Patient Education

To help you understand and navigate through your orthopedic health decisions, we have created a patient education section. Please select from one of the categories below to learn more about your condition or procedure.
Sports Concussion

A concussion is caused by a force or blow that causes the brain to move rapidly back and forth inside the skull. This can happen from a direct hit to the head, or from a hit to the body that whips the head violently. Common causes in sports include collisions, falls, or being struck by equipment or another player.

Common Symptoms

  • Headache
  • Dizziness or loss of balance
  • Confusion or difficulty concentrating
  • Nausea or vomiting
  • Sensitivity to light or noise
  • Drowsiness or fatigue
  • Irritability or changes in mood
  • Memory loss or amnesia

Diagnosis

There are no definitive tests to diagnose a concussion. Diagnosis is based primarily on the athlete’s self-reported symptoms and an evaluation by a medical professional. Imaging tests like CT scans or MRIs may be done to rule out bleeding or skull fractures, but often appear normal with a concussion.

Prevention

While there is no concussion-proof equipment, proper technique, enforcing rules against head contact, and concussion education can help reduce risk. If an athlete reports or shows any concussion symptoms, they should be immediately removed from play and evaluated by a medical professional.

Treatment

The primary treatment for a concussion is physical and mental rest until symptoms resolve. This may require limiting physical activity, schoolwork, electronics use, etc. Medications may help manage specific symptoms like headaches or sleep issues. Most athletes recover within 1-4 weeks with proper management, but returning too soon risks further injury.

Rehabilitation

After being symptom-free, athletes follow a step-wise return-to-play protocol that gradually increases physical and cognitive demands before full clearance for contact. This paced approach reduces risks of re-injury. In some cases, physical therapy, vision therapy, or other rehabilitation may be needed for persistent symptoms.

FAQ’s

What is a concussion?
A concussion is a type of traumatic brain injury caused by a blow or jolt to the head that disrupts normal brain function. It can cause a variety of symptoms like headaches, dizziness, confusion, memory problems, and nausea.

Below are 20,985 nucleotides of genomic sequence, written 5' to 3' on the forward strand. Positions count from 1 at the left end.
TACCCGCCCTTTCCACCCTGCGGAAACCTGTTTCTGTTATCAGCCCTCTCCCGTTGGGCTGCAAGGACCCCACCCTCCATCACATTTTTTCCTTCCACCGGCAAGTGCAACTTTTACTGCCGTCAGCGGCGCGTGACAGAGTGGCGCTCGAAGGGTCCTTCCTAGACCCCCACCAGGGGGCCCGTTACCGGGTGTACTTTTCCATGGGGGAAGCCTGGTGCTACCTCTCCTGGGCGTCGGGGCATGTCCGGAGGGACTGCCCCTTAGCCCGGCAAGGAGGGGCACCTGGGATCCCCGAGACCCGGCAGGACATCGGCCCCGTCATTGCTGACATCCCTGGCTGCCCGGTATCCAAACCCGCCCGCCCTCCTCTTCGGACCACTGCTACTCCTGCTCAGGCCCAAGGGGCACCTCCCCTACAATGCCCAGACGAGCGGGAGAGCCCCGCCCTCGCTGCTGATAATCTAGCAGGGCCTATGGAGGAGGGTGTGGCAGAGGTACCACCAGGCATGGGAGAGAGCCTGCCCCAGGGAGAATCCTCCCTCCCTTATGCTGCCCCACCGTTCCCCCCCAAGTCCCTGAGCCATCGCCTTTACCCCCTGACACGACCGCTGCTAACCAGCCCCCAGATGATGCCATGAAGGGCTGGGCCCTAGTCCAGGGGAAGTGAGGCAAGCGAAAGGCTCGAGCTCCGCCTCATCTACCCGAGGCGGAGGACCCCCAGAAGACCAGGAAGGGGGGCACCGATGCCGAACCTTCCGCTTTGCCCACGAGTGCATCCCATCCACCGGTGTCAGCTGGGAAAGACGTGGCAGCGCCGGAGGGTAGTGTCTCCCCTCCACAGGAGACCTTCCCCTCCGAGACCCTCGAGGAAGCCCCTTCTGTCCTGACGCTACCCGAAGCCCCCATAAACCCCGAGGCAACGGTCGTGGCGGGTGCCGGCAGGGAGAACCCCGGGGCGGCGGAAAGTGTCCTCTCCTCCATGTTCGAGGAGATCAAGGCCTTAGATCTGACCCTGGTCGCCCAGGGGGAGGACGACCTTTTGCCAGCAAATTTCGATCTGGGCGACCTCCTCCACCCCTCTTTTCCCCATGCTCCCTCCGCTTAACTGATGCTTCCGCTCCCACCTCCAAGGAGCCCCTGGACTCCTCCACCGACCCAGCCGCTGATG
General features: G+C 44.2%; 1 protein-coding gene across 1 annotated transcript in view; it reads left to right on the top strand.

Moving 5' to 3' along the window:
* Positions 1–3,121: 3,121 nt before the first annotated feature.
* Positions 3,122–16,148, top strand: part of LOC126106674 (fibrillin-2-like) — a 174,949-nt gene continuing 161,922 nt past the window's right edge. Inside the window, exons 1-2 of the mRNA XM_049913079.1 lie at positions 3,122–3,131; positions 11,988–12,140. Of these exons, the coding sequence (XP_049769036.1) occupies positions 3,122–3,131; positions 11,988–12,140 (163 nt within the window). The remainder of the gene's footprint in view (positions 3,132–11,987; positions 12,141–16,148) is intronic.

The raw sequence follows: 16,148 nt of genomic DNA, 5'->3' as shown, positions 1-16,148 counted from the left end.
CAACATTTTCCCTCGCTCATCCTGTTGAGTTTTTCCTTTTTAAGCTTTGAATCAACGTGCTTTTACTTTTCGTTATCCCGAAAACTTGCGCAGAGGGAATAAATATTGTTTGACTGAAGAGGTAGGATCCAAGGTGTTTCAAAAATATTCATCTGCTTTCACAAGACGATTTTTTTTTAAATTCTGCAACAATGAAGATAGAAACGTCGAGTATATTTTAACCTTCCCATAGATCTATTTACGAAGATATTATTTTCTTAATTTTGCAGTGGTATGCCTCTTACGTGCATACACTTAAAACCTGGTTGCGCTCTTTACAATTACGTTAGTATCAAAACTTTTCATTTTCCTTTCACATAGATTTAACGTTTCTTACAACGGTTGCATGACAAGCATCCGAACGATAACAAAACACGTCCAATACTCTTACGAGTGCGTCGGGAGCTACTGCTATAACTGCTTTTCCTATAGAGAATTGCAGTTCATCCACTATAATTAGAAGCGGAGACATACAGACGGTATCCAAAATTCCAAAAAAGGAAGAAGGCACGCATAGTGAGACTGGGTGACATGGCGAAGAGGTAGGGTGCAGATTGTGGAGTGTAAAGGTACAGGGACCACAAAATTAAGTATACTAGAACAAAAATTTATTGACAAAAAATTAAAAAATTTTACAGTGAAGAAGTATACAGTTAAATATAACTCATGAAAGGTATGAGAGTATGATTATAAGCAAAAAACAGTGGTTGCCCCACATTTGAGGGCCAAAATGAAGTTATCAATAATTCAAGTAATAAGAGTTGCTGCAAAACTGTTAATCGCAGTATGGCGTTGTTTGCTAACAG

How do sports concussions happen?
Sports concussions typically occur from a direct blow to the head, or from a whiplash motion that causes the brain to shake violently inside the skull. Common causes are collisions, falls, or being struck by equipment or another player, especially in contact sports.

What are the signs of a concussion?
Symptoms can include headache, dizziness, confusion, memory loss, nausea, sensitivity to light/noise, fatigue, irritability, and problems with balance or coordination. Loss of consciousness may occur but is not required for a concussion diagnosis.

How is a concussion diagnosed?
There is no single test to diagnose a concussion. Diagnosis is based on the athlete’s symptoms, evaluation by a medical professional, and sometimes imaging tests like CT scans or MRIs to rule out bleeding or fractures.

How are sports concussions treated?
The main treatment is physical and cognitive rest until symptoms resolve, which usually takes 1-4 weeks. This may require limiting exercise, schoolwork, electronics use, etc. Medications can help manage specific symptoms. A step-wise return-to-play protocol gradually increases physical and cognitive demands before full clearance.

What are the risks of returning too soon?
Returning to play before fully recovering from an initial concussion puts the athlete at greater risk for having the condition last longer, sustaining another concussion with potentially more severe consequences, and developing long-term problems with headaches, concentration, memory, and even emotional issues.

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